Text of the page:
Painful clash with bad gas - Motorists shelling out $$$ to repair damaged vehicles
Almost one year after the local petroleum industry went into a tailspin as hundreds of motorists reported damage to their vehicles due to contaminated fuel purchased at service stations across the island, some motorists are continuing to be hurt by bad gas.
Former head of the Jamaica Medical Doctors Association, Dr Alfred Dawes, is among the latest victims after he purchased contaminated fuel at a service station three weeks ago.
According to Dawes, he purchased petrol at a service station in Santa Cruz, St Elizabeth, and has had to spend the money for the gas and a further $132,000 to repair his Nissan Xtrail SUV.
"By the time I came off the toll road, the car just lost power and then shut off; and then I barely could get enough revs into Kingstown," shared Dawes as he described his ordeal of seeking justice through the Consumer Affairs Commission (CAC) and the Bureau of Standards Jamaica (BSJ).
Dawes said he had to spend money to change the fuel pump, drain the fuel line and clean the injector system as part of the repairs to his vehicle.
"And hear this foolishness now; you cannot get the Bureau of Standards to do the testing unless you get a formal complaint from the Consumer Affairs Commission, and the CAC will not do a report to the BSJ unless they get a mechanical report," said Dawes.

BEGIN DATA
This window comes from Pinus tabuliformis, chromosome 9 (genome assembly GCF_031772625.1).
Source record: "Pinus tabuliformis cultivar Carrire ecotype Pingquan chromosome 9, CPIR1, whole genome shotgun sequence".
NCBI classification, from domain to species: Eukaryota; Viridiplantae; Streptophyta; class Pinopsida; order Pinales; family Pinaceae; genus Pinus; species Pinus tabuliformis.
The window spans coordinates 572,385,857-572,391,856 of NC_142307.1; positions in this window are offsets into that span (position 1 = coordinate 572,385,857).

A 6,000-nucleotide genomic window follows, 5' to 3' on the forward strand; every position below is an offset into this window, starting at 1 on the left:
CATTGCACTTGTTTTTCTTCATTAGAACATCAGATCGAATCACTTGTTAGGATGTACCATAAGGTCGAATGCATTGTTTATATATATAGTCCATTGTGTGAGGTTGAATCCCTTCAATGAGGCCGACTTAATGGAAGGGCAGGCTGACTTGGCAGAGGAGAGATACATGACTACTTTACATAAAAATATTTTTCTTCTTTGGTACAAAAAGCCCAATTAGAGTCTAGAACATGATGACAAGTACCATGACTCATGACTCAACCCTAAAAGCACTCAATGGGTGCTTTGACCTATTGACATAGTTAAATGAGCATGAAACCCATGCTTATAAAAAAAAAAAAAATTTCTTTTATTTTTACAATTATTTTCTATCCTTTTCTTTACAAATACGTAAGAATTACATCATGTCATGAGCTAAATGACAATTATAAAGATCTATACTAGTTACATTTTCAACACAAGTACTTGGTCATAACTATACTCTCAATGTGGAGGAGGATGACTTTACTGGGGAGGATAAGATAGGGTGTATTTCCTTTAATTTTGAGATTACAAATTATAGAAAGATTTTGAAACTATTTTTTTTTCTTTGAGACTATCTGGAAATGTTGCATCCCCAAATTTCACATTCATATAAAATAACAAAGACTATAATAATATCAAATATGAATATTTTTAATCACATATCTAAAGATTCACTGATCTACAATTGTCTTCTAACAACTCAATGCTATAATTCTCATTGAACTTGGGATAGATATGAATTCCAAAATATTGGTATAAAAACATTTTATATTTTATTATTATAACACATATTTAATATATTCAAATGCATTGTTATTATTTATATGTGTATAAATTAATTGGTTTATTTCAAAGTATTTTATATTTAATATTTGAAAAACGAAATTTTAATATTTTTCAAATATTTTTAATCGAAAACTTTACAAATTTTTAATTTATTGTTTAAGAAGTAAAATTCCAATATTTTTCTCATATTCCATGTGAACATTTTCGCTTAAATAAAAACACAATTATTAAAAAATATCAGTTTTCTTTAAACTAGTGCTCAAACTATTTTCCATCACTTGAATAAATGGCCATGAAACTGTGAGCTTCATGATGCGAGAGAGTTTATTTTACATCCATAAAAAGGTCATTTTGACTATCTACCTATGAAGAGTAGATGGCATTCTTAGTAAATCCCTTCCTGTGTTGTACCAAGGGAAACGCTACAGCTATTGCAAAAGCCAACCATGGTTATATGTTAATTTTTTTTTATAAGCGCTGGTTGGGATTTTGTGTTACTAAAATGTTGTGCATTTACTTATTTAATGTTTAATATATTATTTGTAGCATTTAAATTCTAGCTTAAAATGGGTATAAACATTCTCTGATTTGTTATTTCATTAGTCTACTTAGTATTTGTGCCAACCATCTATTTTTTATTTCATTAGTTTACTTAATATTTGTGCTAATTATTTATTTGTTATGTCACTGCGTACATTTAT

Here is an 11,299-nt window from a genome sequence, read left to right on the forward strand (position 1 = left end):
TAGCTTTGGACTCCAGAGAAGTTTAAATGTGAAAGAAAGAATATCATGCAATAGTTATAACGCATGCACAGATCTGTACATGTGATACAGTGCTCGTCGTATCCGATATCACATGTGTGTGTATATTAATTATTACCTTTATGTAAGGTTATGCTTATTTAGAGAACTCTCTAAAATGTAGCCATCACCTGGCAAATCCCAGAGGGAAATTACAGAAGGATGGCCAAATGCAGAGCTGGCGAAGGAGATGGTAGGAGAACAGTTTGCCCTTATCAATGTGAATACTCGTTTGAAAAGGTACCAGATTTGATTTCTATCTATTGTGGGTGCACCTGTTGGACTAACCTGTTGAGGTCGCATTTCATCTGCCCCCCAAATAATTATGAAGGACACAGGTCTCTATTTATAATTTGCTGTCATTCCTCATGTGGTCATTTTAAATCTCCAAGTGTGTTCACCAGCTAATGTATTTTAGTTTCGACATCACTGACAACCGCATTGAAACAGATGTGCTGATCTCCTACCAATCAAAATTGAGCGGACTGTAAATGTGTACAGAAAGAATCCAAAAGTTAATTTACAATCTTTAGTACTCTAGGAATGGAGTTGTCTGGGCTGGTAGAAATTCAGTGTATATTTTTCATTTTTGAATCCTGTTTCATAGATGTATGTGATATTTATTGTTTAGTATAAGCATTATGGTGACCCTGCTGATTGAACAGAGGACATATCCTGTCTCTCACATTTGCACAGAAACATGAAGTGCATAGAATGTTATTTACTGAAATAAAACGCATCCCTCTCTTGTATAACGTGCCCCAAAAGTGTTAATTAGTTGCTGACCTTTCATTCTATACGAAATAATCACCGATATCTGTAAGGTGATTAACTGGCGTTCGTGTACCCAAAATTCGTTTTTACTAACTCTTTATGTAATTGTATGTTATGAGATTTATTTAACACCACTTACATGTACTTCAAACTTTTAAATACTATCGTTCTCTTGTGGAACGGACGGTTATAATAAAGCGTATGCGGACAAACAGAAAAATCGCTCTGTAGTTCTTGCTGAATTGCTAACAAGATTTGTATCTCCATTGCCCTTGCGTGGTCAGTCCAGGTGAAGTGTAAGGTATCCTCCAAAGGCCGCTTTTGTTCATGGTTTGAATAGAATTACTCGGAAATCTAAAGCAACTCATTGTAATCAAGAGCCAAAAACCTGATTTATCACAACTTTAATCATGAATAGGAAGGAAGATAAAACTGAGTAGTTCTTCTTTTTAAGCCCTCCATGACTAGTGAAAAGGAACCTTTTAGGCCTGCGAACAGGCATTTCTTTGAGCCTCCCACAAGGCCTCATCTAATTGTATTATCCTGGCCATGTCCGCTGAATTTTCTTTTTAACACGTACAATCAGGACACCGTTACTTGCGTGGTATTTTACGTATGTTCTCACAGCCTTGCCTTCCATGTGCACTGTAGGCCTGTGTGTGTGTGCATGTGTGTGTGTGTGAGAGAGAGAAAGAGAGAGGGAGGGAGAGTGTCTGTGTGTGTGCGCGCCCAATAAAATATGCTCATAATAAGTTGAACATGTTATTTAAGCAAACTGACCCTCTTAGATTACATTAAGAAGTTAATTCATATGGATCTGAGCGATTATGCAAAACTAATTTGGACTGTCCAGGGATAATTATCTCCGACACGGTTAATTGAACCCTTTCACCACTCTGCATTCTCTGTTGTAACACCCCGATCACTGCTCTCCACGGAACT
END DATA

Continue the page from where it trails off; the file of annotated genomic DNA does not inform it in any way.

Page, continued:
"You also cannot get a mechanical report until you drain the fuel from the tank, and that would mean you are losing the sample in the first place," added Dawes.
He said he spent some $14,000 to pay the BSJ to test the fuel, while working on acquiring the mechanical report.
"I am thinking of going, even if it means to the Ombudsman, the Public Defender, because the State has failed me. They are hurting the consumers and are saving some persons who are making millions off the bad gas trade."
Dawes said his mechanic theorised that the fuel may have been contaminated by water, a claim shared by one Sunday Gleaner source who argued that gas is being tainted by water which seeps into tanks at service stations across the island.
The source said that in addition to poorly maintained service stations, some owners are cutting costs by using the wrong valves on the fuel tanks.
Last week, motorists claimed that they have recently bought bad gas at stations in St Thomas, St Elizabeth, and the Corporate Area.
Efforts to get a comment from the BSJ and the National Compliance Regulatory Authority have so far been unsuccessful, with an official of the regulatory body claiming that it needed proof of the contaminated fuel.
The Sunday Gleaner also sought a comment from Minister of Energy, Science and Technology Dr Andrew Wheatley, who told our news team that he had already said all he would on the bad gas issue and had nothing more to add.
But president of the Jamaica Gasolene Retailers Association, Phillip Chong, admitted that a lack of maintenance at some service stations could contribute to contaminated fuel being in the market.
"It is possible because I do know that at some of these sites there are no checks and balances. I am sticking my head out and saying that, because I know this as a fact," said Chong.
"The checks and balances come from the parent company of the service station which involves its dealer or operator; and legislation is coming into place now to make sure that these are done regardless," Chong added.
He noted that the BSJ carries out occasional and random checks, even though they have been repeatedly criticised for lacking adequate resources and tools to check fuel at the service stations.